Jude’s Books

The Worst is Over

Called “The Bible of Crisis Communications,” this is a must have not just for every emergency worker, but for every home. This is the primer for what to say when every moment counts. In it you will…

- Find out about Iatrogenic illness, or illness that is induced by the doctor with only a few thoughtless words, and how you can counteract it yourself;

- Learn what you can say to your loved ones when they are sick, injured, or frightened that not only can help them through the crisis, but actually begin the healing process and possibly save a life;

- Discover how four simple words can help turn a crisis around;

- See how simple and effective Verbal First Aid is and why firefighters, police, doctors and nurses all over the world are turning to the most important healing tool of all: their words.

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Verbal First Aid for Children

Based on the same principles as The Worst is Over, this beautifully written and easy-to-follow book is geared to the special needs of parents when they are tending to children who are hurt, scared, or sick.

From separation anxiety and nightmares to fevers and lacerations, this book not only covers the concept of words as medicine, but illustrates it with detailed scenarios for dozens of different situations so you can refer to it easily when you need it most.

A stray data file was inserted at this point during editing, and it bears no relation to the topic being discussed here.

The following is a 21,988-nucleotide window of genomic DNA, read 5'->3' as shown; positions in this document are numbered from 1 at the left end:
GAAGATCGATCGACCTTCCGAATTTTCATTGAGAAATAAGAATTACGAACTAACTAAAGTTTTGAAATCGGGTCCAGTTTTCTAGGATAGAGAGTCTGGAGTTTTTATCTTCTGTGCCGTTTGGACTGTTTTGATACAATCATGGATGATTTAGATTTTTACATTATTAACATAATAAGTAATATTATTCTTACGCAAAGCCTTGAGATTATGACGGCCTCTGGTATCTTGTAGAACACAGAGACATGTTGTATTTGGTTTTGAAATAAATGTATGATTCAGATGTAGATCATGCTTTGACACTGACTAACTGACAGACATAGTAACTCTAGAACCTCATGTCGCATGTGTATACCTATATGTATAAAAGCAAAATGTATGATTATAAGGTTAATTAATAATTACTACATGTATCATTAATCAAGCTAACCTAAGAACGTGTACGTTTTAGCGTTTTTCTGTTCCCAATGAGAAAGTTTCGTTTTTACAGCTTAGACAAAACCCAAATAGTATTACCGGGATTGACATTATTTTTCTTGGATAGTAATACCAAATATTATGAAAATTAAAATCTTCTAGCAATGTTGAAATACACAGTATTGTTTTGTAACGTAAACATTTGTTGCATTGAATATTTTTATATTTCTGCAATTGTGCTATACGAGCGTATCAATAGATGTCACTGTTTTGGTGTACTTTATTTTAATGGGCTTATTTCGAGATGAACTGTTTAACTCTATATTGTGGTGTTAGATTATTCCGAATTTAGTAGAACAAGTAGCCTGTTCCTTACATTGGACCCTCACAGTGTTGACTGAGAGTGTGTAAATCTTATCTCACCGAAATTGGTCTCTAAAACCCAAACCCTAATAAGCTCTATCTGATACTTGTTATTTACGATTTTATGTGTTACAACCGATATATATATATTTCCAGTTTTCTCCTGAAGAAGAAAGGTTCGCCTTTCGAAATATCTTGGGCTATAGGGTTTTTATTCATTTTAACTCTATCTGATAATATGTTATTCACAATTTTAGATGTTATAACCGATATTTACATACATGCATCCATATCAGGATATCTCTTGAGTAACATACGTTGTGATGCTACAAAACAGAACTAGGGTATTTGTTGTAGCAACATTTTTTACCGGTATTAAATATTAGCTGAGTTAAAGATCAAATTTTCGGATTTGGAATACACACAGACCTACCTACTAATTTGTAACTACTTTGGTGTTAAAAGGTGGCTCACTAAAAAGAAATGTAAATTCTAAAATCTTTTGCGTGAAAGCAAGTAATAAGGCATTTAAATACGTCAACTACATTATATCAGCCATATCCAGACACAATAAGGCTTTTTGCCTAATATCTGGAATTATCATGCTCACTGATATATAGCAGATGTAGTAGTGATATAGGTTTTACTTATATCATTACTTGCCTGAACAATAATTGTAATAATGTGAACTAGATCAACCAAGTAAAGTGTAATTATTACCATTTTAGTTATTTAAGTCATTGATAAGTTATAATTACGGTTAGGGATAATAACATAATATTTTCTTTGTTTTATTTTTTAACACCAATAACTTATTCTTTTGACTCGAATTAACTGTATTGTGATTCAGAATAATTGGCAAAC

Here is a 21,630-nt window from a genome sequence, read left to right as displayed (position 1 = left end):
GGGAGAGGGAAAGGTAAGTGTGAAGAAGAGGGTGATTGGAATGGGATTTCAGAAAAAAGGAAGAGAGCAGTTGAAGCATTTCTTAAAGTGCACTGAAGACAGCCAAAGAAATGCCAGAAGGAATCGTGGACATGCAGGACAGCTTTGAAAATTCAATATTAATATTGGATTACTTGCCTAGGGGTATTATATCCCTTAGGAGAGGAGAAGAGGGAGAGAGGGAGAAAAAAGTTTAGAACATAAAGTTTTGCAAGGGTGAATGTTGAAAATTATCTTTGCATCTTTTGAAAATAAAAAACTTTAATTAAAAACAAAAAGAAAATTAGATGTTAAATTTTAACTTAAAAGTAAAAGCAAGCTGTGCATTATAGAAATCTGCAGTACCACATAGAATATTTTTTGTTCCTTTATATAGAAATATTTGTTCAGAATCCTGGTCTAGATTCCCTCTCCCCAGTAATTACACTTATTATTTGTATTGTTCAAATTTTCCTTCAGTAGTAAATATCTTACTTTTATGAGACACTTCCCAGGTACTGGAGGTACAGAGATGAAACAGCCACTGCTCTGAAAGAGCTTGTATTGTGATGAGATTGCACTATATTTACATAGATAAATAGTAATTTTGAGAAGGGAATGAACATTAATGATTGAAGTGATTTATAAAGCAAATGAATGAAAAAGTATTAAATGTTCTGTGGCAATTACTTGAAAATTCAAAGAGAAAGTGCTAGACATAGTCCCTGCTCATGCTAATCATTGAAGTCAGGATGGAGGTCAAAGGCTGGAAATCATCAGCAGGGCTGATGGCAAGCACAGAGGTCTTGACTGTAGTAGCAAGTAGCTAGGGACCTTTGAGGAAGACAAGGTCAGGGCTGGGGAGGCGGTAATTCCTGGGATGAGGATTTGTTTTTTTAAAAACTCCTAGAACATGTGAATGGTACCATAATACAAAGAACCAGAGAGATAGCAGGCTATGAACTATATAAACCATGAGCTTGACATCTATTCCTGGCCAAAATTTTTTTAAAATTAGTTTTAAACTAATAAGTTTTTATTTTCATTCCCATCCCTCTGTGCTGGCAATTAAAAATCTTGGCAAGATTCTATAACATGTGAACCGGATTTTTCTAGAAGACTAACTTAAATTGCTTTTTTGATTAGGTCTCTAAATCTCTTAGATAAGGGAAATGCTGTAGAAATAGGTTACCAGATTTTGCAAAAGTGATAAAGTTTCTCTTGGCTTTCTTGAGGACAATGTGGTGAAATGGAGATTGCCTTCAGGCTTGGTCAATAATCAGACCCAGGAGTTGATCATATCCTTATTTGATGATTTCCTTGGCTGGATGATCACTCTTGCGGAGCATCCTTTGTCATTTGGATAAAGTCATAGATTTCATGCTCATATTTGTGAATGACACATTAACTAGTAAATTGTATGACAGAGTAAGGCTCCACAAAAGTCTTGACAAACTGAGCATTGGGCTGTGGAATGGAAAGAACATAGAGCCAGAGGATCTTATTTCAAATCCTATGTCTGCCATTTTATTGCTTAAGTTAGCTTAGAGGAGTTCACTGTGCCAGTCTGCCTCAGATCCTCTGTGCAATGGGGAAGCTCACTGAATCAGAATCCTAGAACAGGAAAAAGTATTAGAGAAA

Excerpt:

As the leaves collect in tatters red and gold around the front porch, Eric, only 4 years old, sits on the rocking chair without moving, too small yet for his feet to reach the floor. “When’s Grandma coming home?” he asks. His father, sweeping a clean floor to keep busy, wants to say more, but only mumbles, “I don’t know.

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Verbal First Aid for Children

The Next Osama

At first glance, you may believe this to be a book about terrorism. And perhaps it is, but not in the way you are most likely imagining.
Focused on the lives of two young and suggestible parents in upstate New York, it is more precisely about the terror we feel inside ourselves.
Born in a rich area on the wrong side of the tracks, Jake and Marcy Ann Willsea were raised surrounded by a luxury they could only covet. Barely old enough to take care of themselves, they find themselves parents to a baby girl and saddled with all the responsibilities of that situation, but little of the joy.
When Marcy Ann believes that she has seen the next Osama masquerading as a homeless person in a convenience store, Jake believes that he has seen the way out of their hopelessly impoverished life. As Marcy Ann calls the FBI, Jake secretly calls a reporter.
When the media finds out about the two kids and whom they’ve seen, it ignites a frenzy.
So, in a sense, the book is less about terrorism than it is about terror. It’s about what media-induced fear does to us…how it alters our decisions, how it changes our priorities, how it shifts our consciousness so that the lives we could have had are no longer possible and we are thrown arms and legs akimbo into a high speed destiny stream from which we can never be freed.
It’s about that tiny, little moment when we are given the option to either say “enough” or we are driven past the event horizon and the universe says “enough” for us.
The Next Osama